Networking

SolutionBase: Quickly set up a wireless print server with the Linksys Wireless-G PrintServer

Set up wireless print servers with this device from Linksys.

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Do you have a wireless network in need of a print server? If so, you'll be interested to learn more about the Linksys Wireless-G PrintServer, which allows you to easily connect a USB or parallel printer, or both, directly to your wireless network. In addition to working wirelessly, the Linksys Wireless-G PrintServer sports an RJ-45 Ethernet jack so you can share printers with wired users as well as wireless users. Regardless of whether you're using a wired or a wireless network, the Linksys Wireless-G PrintServer will allow you to place your printer in a central location in an office in situations when you can't, or don't want to, connect it to a computer configured as a print server.

A multifaceted solution
One of the neatest things about the Linksys Wireless-G PrintServer, which is also known by its model number, WPS54GU2, is that it truly is a multifaceted device. A quick look at the back of the device, as shown in Figure A, hints at the versatility. To begin with, the PrintServer provides both a parallel port and a USB port—the latter supports both USB 1.1 and USB 2.0. This means that you can connect two printers to the PrintServer, one to each port.

Figure A
The Linksys Wireless-G PrintServer provides both parallel and USB ports.


As you can see, there isn't a power switch. To turn the PrintServer on and off, you plug and unplug the power cord.

In addition to the wireless connection, which provides support for both IEEE 802.11g and IEEE 802.11b standards, there is also a RJ-45 jack to allow the PrintServer to be connected directly to a 10/100 Mbps Ethernet hub or switch, thus allowing you to provide a print server to both your wired and wireless networks.

When using the PrintServer wirelessly, you can connect to it in either Infrastructure or Ad-Hoc wireless mode. If you have an existing wireless network, you can configure the PrintServer to use Infrastructure mode and connect to it via a wireless access point (WAP). If you're using Wired Equivalent Privacy (WEP), you'll be glad to find that you can configure PrintServer with either 64- or 128-bit encryption. On the other hand, if you don't have an existing wireless network, you can configure the PrintServer to work in Ad-Hoc mode, under which you directly connect to the PrintServer from a wireless-equipped computer.

Managing the PrintServer is very easy with two built-in methods. First, like many of the Linksys products, you can manage the PrintServer using a browser to connect to the unit's built-in Web-based utility. In addition, you can install and use a utility called Bi-Admin on any computer running Windows 98/Me/2000/XP.

Furthermore, the PrintServer supports SNMP, which will allow network administrators to monitor and control the PrintServer through an existing network management platform. In addition to TCP/IP, the PrintServer supports the NetBEUI and IPX/SPX protocols. It even supports the AppleTalk protocol, making the PrintServer functional in environments that include Macintosh and/or Linux systems.

And if that isn't enough, you can also configure the PrintServer for remote printing via the Internet because this device includes the necessary firmware to be set up as an IPP Server. You can then set up the remote clients using the CD, which includes the Windows IPP Client software for Windows 98/Me/2000/XP.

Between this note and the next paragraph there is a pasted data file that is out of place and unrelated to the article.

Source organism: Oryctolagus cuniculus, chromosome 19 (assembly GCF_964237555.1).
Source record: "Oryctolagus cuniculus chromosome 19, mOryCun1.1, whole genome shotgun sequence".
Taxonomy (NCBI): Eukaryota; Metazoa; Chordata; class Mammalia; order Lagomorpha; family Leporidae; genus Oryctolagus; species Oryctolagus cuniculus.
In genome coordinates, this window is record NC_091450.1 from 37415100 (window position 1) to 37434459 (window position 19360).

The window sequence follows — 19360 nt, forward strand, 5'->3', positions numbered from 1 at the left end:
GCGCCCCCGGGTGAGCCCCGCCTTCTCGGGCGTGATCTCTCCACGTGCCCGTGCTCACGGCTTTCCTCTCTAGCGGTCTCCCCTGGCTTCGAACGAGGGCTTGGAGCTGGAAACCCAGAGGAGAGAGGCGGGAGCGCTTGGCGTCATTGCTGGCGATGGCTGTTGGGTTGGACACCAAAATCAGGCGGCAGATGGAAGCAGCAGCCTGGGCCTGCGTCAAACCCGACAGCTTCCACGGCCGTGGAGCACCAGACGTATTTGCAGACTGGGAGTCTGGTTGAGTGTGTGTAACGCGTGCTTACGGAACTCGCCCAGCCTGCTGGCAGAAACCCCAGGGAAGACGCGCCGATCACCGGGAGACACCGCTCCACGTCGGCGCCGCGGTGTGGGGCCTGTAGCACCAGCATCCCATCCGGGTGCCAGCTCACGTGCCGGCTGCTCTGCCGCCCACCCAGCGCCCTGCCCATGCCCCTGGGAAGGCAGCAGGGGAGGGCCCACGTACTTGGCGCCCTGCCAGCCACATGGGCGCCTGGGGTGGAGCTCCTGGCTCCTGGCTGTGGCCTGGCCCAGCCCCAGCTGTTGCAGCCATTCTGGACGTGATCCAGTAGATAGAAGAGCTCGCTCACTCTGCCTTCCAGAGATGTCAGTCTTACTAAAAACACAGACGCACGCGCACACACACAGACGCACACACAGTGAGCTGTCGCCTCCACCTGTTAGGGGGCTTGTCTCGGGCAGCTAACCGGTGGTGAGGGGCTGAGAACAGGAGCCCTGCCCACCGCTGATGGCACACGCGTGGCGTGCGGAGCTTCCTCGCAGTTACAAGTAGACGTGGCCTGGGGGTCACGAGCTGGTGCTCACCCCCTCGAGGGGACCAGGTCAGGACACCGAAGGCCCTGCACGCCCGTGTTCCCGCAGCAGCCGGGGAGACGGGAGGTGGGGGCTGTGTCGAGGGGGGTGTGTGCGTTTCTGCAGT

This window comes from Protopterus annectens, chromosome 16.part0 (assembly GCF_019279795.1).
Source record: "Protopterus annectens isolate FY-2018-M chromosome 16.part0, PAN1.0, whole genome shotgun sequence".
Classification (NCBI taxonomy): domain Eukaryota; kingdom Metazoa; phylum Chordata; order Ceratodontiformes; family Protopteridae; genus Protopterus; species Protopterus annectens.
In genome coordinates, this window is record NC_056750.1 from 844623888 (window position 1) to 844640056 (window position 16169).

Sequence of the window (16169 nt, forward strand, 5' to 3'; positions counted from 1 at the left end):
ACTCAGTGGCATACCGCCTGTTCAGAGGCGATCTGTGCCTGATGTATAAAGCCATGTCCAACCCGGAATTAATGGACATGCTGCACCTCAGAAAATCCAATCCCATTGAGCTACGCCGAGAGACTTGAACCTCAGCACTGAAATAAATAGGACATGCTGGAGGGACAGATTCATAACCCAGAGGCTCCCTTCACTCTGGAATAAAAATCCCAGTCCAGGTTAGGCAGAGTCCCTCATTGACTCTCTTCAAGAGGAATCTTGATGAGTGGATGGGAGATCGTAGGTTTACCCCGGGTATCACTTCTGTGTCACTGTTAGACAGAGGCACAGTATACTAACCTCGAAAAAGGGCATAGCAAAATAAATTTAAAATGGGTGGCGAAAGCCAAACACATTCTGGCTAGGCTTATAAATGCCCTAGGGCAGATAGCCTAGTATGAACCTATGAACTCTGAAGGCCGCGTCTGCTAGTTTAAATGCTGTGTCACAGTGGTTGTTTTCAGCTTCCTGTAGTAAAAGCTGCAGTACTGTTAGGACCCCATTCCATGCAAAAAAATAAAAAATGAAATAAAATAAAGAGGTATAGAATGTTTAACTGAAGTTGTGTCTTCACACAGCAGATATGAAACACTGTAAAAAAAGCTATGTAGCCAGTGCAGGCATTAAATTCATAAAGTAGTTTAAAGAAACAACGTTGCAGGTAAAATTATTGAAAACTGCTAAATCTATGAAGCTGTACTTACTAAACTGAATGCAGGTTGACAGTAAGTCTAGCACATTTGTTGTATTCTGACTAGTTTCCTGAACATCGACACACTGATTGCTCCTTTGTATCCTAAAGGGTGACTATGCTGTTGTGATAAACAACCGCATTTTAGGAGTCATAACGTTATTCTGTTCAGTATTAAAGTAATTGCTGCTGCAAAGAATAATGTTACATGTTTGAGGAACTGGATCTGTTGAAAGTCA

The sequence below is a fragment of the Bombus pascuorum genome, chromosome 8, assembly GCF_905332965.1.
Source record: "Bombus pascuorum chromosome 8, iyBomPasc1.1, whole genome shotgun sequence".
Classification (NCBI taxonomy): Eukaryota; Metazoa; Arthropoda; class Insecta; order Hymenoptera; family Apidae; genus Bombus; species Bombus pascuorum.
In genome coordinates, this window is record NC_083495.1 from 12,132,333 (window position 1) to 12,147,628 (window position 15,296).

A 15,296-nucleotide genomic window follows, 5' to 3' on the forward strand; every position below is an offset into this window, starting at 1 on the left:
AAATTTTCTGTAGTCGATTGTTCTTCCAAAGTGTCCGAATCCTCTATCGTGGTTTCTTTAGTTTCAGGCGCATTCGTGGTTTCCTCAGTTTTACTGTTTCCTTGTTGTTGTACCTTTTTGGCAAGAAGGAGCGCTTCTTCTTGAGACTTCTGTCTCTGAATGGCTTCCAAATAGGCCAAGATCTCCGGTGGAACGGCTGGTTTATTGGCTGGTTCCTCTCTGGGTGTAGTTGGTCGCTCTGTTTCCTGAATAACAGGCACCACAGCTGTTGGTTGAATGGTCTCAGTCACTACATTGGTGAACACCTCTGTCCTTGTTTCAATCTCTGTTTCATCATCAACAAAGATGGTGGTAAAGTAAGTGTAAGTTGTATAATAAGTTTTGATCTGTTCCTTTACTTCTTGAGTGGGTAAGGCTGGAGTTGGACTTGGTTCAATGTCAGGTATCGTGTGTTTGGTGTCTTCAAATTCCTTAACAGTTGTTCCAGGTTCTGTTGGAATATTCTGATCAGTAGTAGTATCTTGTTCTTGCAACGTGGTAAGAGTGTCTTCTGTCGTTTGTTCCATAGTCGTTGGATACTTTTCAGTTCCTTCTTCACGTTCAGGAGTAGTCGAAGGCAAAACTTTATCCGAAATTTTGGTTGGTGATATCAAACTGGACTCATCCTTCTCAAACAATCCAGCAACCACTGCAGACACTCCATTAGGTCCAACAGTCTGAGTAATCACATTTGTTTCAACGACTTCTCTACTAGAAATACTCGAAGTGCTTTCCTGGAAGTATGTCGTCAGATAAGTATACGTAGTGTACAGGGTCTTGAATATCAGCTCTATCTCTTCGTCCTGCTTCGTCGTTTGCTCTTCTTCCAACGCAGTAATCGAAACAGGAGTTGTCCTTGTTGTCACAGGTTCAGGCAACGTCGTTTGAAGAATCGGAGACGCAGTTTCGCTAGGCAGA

Aside from its versatile connection capability, the PrintServer sports a healthy 3-MB print buffer, which is more than enough for standard print jobs and provides ample room for large, graphics-intensive print jobs.

First steps
If you haven't done so already, you'll begin by installing the printer drivers on those computers that will be connected to the PrintServer. Then, you'll want to gather some information about your wireless network that you need to have on hand when setting up the PrintServer. You'll want to have the SSID, the channel number, and, if you're using WEP, the WEP key. If your WAP is also a Linksys product, you can simply use the passphrase rather than the WEP key.

Setting up the PrintServer
Setting up the Linksys Wireless-G PrintServer is a relatively simple procedure because you're coached along by the printed Quick Installation Guide and the automated Setup Wizard. If you need more details, you'll find a complete user guide on the CD in PDF format.

Linksys recommends that you connect the PrintServer to your network via an Ethernet cable connection in order to configure it with the Setup Wizard. Once the PrintServer is plugged into the network, you'll connect the printer and turn it on. You then power up the PrintServer.

At this point, you can insert the installation CD into any computer on the network. The PrintServer setup routine runs right off the CD, so there's no installation. As soon as you launch it, the Setup Wizard scans the network, locates the PrintServer, and displays its server name and IP address, as shown in Figure B. Once it does, you're then walked through an eight-step procedure in which you'll confirm the printer connections, assign a password to the device, and configure the wireless settings.

Figure B
The Setup Wizard will locate the PrintServer and display its default network settings.


The first key stop along the way is the IP Settings page. On my wireless network, the PrintServer was automatically set to obtain an IP address via DHCP, as shown in Figure C. While this is convenient, I like to use the Web-based utility to manage the PrintServer, so I opted for a static IP address. That way, when connecting via a browser, I always know at what address to find the PrintServer.

Figure C
If your network is using DHCP, the PrintServer will automatically be configured to obtain an IP address.


The next important stop is the Wireless Security Settings page, where you can select the level of WEP encryption, as shown in Figure D. If you're using a passphrase, you'll type it in here, and the PrintServer will automatically generate the same WEP that is in use by your WAP. If you're using a WEP key, you'll leave the Passphrase text box blank, click Next, and then enter the WEP key on the next page.